Walls of separation

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Let us be clear, walls are nothing new. They have been in existence even before Christ was born, and some 49 countries have built walls along their borders since the fall of the Berlin wall 25 years ago, joining the 16 that existed previously.  Besides, analysts of history mostly seem to agree that walls do not work in and of themselves, that they need supporting systems to be effective.  The wall around Jerusalem, built by Nehemiah, required Bible study, prayers and obedience to God, in order to be effective.

Some have argued that if walls truly worked the way they are supposed to, then the Roman Empire, surrounded by Adrian’s wall, would still be in existence today.  And the walls of Jericho, built by     may never have tumbled down.

For the record, too, there is already 700miles of wall along the 2000mile US-Mexico border. Whether that has worked, or any other wall for that matter, is still quite debatable because people devise ways of going over, under, around and sometimes through walls. “Where there is a wall, there is a way” said Mr Stone.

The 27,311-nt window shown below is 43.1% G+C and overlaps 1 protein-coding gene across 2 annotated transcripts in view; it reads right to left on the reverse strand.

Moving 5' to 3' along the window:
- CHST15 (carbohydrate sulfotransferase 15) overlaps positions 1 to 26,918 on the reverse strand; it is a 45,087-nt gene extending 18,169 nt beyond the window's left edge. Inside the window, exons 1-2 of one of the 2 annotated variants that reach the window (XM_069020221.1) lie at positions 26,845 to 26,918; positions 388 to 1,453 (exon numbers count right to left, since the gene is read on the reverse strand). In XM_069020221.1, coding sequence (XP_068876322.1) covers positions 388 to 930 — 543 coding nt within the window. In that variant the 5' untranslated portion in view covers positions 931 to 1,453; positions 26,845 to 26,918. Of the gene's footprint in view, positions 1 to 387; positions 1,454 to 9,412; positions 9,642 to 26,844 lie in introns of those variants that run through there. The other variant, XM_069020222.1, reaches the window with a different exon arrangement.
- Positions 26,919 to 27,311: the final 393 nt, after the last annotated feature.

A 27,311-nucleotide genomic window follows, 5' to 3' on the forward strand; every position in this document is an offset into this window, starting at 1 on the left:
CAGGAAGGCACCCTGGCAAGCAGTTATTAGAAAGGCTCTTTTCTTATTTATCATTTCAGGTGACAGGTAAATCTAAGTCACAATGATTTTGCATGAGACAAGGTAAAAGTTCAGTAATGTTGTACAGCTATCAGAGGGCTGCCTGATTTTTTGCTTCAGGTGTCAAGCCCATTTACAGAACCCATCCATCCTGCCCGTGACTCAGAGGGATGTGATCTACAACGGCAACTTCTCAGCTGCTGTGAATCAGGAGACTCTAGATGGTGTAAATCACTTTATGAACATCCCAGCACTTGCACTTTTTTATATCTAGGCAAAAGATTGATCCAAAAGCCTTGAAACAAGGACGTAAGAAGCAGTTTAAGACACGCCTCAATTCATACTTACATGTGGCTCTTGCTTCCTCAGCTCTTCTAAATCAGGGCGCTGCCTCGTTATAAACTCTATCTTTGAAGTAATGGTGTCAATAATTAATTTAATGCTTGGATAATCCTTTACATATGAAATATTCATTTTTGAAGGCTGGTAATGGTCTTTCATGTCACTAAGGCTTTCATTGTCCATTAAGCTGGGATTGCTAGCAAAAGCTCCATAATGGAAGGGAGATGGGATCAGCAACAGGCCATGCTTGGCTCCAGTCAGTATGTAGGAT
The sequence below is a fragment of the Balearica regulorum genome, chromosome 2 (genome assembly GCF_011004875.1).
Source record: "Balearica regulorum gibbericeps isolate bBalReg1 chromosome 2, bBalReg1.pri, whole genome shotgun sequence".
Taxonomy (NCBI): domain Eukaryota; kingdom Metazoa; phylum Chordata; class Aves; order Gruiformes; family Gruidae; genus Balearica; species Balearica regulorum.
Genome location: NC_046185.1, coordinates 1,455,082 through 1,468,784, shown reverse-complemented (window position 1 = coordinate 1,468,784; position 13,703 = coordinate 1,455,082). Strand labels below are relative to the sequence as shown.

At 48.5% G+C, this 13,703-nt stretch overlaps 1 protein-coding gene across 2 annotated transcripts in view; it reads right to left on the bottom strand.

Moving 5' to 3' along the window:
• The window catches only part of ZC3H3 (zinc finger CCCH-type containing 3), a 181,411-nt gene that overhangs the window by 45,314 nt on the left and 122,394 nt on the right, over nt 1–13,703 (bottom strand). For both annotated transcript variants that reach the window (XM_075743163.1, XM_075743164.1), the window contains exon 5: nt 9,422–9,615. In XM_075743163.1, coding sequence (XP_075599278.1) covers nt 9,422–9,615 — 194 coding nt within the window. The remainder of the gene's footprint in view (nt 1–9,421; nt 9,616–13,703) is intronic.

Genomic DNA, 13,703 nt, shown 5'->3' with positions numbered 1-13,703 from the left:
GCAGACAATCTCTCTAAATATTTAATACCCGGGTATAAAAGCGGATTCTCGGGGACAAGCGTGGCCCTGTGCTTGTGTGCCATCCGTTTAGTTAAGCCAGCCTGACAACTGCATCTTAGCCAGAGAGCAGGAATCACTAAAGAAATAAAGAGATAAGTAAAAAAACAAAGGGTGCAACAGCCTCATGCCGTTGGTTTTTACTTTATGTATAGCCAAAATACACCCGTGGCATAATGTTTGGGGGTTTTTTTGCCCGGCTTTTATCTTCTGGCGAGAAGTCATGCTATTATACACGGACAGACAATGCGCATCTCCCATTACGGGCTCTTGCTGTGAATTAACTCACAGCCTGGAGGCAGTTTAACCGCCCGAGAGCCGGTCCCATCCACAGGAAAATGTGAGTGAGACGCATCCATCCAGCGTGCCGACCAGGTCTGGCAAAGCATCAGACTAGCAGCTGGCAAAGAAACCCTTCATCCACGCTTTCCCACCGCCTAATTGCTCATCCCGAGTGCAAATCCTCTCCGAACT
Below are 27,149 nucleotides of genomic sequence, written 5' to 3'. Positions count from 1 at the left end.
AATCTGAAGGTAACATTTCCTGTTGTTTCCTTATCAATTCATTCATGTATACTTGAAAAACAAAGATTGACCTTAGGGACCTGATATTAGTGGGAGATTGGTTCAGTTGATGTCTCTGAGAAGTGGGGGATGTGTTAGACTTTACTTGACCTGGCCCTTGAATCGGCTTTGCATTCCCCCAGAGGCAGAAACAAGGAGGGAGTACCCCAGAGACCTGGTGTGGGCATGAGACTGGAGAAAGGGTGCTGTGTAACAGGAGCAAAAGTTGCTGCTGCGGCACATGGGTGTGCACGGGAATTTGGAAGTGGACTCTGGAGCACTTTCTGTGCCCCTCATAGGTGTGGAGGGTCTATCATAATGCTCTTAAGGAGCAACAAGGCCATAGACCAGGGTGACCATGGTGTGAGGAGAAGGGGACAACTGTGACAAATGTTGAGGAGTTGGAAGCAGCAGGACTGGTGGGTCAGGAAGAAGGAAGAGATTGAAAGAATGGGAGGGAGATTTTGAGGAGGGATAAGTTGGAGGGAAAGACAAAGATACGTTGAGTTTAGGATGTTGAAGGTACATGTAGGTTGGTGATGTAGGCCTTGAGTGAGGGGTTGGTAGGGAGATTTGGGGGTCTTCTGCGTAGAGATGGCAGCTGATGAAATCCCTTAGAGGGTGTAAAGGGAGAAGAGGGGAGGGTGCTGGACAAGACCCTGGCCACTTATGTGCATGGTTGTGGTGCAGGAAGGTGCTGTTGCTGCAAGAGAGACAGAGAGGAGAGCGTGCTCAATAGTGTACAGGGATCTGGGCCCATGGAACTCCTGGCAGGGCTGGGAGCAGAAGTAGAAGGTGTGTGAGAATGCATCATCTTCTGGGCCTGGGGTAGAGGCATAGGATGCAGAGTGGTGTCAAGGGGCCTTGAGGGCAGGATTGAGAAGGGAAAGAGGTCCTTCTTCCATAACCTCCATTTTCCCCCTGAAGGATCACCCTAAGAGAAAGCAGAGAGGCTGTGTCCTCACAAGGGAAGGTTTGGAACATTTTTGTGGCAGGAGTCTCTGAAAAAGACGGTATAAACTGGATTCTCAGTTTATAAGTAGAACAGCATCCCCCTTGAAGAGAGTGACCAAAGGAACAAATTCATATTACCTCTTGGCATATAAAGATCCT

So what do walls actually do? For one, they are considered to be a show of political force by the builders and owners. As instruments of defense, they have become ineffective against aerial attacks. As lines of demarcation, they are effective in holding on to disputed territory, and especially in places where there is a lot of squatting or where plots are small and land is scarce.

Walls fail miserably as elements of separation, as people find ways to mix and mingle, and even to marry.

There are literal and metaphorical wall; walls that are made with words. These are the invisible ones.  They are not physical structures that can be broken down; but yet they cut to the core.

Sometimes, too, walls become testaments to man’s folly.

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